* * Anonymous Doc

Thursday, June 24, 2010

"This patient better die today. He needs to die," said my resident.

And, yeah, the patient's in bad shape, suffering, in pain, nothing we can really do, the family's just waiting for the inevitable.

"And he'd better die by 6:00, because I have concert tickets."

These are the perverse incentives created by the system.

If all of your patients die, hey, you can sign out early!

I mean, you still have to stay until 3:30, but it's a heck of a lot better than being here until 10:30 checking on blood work that's slow to come back.

Well, better for you. Not so much better for the patients.

4 comments:

  1. I don't have time to check back through past posts, and you may have already done this and decided it's worth the risk, but you probably should check out HIPAA. I think you're really exposing yourself to a lawsuit here. Breaks my heart a little to discourage you from writing since I'm enjoying your blog so much (and I think you actually offer some truly helpful insights), but if I was one of your patients or their family member, and I put two and two together, I'd probably be pretty pissed. And that could cost you a lot more than your job. Just ask the UCLA dude who got four months worth of jail time for infringing on patient privacy. If he'd done it more recently, he'd be risking $250,000, as well. Anyway, take it for what you will.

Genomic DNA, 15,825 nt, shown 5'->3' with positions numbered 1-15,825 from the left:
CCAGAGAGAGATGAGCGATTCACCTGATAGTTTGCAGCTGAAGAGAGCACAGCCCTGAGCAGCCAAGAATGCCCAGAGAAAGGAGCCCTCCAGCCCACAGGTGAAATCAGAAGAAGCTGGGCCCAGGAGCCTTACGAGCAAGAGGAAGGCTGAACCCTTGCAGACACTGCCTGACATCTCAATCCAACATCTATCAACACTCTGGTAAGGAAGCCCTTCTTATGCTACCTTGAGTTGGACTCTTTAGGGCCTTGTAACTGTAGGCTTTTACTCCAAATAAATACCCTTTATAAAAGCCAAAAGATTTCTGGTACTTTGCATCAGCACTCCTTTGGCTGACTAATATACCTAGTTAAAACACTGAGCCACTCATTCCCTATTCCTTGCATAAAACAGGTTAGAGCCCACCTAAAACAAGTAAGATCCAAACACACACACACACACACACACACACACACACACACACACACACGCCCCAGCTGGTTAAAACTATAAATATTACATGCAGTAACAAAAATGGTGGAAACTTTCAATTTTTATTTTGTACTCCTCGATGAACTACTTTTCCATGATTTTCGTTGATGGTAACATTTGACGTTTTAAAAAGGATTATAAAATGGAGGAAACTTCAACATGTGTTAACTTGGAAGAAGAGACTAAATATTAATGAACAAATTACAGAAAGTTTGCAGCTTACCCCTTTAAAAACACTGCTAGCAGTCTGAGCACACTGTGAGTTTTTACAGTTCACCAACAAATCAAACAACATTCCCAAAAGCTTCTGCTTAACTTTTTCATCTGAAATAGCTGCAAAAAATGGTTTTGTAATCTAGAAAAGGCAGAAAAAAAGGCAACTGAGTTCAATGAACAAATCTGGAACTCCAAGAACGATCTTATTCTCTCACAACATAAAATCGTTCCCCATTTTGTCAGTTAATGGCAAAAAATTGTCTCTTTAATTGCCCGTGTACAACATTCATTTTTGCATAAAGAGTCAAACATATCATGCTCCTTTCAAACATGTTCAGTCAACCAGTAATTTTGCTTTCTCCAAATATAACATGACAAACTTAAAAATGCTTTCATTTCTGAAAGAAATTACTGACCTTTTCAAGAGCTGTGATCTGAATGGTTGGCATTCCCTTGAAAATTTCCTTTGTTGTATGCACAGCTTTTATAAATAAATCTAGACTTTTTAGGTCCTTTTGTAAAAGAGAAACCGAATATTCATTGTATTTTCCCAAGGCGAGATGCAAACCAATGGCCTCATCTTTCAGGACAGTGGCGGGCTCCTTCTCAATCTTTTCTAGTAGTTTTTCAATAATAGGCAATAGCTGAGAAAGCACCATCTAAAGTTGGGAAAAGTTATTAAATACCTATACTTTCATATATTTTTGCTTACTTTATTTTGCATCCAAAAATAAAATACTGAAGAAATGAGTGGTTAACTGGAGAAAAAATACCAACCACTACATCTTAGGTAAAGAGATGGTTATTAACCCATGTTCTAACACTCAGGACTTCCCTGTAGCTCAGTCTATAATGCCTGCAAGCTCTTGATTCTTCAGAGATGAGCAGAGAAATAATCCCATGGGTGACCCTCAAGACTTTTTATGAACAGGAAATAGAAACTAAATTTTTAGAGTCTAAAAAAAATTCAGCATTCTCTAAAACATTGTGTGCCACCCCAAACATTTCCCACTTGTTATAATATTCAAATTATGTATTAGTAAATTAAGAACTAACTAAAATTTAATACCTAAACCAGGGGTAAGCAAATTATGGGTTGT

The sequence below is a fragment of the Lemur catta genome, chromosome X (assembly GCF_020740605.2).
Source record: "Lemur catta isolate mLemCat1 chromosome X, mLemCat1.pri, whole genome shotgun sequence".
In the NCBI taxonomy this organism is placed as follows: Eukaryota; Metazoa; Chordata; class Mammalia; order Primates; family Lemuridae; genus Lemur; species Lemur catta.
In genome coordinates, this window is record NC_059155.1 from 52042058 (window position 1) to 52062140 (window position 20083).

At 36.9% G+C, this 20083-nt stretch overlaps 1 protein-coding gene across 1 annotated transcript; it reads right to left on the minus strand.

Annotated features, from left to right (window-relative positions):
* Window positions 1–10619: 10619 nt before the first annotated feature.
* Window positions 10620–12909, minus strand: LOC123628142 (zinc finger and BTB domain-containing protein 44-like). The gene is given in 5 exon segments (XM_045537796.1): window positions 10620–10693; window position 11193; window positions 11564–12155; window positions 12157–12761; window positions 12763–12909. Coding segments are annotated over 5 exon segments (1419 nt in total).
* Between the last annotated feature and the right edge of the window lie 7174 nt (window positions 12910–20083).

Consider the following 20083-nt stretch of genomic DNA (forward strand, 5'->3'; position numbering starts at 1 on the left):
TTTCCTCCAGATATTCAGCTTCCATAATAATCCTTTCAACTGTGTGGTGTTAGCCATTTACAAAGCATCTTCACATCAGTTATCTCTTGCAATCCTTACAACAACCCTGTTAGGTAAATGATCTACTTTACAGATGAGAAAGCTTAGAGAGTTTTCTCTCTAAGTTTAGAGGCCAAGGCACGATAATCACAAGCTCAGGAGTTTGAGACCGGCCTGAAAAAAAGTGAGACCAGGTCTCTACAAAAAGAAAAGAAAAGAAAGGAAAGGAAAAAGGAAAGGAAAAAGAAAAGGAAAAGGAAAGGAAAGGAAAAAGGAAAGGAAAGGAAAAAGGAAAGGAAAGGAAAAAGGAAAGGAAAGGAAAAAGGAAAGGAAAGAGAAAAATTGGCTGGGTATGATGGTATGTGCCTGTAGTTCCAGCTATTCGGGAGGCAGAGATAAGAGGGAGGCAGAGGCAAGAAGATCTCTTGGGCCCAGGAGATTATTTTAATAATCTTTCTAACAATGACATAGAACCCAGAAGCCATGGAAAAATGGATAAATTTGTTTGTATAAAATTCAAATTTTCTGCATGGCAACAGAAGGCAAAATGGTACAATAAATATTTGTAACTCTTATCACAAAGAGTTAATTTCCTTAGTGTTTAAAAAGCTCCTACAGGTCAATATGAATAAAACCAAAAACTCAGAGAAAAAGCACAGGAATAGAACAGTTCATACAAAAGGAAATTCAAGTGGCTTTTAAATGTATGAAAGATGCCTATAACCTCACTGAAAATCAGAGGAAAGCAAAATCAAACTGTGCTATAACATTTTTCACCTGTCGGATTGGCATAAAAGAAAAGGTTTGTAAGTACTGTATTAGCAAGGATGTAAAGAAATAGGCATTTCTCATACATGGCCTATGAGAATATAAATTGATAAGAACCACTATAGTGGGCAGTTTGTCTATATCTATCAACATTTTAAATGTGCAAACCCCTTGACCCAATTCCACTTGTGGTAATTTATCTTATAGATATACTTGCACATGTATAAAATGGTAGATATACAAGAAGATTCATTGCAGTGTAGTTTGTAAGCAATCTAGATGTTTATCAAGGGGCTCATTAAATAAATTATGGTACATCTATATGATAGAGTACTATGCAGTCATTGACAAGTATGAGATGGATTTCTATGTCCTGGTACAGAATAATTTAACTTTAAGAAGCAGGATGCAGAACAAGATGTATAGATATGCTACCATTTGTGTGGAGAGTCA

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  2. I think literary narrative is protected as long as there is no protected information (patient's name, ss#, birthdate, age, phone, address, email) that is trafficked or released. Also, for safety's sake, probably a good idea to change a few of the key identifying details (man/woman etc) so that no family member could spot their loved one... But I'm pretty sure no laws are being broken


    http://www.stfm.org/fmhub/fm2008/October/Vijay623.pdf

    "Physicians who wish to use patients’ stories without obtaining written consent must “de-identify Protected Health Information.”8 This may take the form of removing from the narrative the 18 identi- fiers that can reveal the patient’s identity. Alternatively, one can create composite patient characters or modify nonessential details to fictionalize the patient. "

    Otherwise, I think all of the Dr's columns in the NYT would also be in violation

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